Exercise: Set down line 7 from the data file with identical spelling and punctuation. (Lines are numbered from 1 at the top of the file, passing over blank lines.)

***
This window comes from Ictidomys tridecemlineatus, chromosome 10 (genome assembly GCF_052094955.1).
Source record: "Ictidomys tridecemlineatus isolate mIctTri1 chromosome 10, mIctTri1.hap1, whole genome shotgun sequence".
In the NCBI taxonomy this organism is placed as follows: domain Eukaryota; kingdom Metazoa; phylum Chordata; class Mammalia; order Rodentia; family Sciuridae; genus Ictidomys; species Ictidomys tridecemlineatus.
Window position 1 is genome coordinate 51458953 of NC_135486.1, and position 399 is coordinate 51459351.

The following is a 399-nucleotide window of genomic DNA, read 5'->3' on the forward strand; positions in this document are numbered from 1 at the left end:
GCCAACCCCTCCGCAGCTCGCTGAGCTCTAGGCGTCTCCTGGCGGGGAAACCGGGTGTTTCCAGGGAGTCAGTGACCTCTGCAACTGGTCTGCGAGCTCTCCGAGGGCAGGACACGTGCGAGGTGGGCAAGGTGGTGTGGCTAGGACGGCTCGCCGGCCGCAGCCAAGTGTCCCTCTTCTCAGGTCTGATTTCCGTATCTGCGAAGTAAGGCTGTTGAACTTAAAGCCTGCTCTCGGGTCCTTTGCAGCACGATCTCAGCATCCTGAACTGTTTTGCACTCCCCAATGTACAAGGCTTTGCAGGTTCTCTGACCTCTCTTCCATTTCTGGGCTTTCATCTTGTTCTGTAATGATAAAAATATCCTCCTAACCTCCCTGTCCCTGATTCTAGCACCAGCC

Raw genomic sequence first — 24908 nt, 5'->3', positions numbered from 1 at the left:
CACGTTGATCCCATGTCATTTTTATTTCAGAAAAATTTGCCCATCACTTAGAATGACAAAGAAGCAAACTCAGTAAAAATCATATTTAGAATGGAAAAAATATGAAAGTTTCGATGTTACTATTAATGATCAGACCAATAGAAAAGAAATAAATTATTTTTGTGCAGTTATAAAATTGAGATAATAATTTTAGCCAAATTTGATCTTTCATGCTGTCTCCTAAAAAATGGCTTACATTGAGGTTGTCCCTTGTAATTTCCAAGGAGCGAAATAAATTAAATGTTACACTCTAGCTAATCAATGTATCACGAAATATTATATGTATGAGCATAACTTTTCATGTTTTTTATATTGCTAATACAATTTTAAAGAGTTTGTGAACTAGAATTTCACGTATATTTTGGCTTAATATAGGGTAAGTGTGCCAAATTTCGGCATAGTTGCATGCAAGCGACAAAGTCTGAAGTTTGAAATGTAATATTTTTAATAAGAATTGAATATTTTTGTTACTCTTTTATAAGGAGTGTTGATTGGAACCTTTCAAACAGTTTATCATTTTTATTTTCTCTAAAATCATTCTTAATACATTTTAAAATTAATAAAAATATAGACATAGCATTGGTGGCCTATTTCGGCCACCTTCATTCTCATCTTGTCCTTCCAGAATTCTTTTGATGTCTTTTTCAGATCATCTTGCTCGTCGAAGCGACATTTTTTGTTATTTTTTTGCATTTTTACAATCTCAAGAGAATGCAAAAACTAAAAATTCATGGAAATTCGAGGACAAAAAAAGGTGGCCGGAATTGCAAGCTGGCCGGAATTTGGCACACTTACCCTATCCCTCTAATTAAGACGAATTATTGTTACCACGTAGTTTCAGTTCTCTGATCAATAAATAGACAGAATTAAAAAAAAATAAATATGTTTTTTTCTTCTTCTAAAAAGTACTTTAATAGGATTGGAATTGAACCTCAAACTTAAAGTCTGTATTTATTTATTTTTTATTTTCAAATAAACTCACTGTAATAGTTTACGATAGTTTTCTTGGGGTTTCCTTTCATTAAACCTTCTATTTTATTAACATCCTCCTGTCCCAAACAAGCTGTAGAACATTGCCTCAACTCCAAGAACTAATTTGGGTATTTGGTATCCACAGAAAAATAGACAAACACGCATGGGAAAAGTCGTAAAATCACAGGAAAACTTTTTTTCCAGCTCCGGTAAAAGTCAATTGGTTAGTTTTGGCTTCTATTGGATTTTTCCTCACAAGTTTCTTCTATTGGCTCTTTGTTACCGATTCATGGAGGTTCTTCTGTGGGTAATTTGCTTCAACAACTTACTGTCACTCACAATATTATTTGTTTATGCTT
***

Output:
Raw genomic sequence first — 24908 nt, 5'->3', positions numbered from 1 at the left: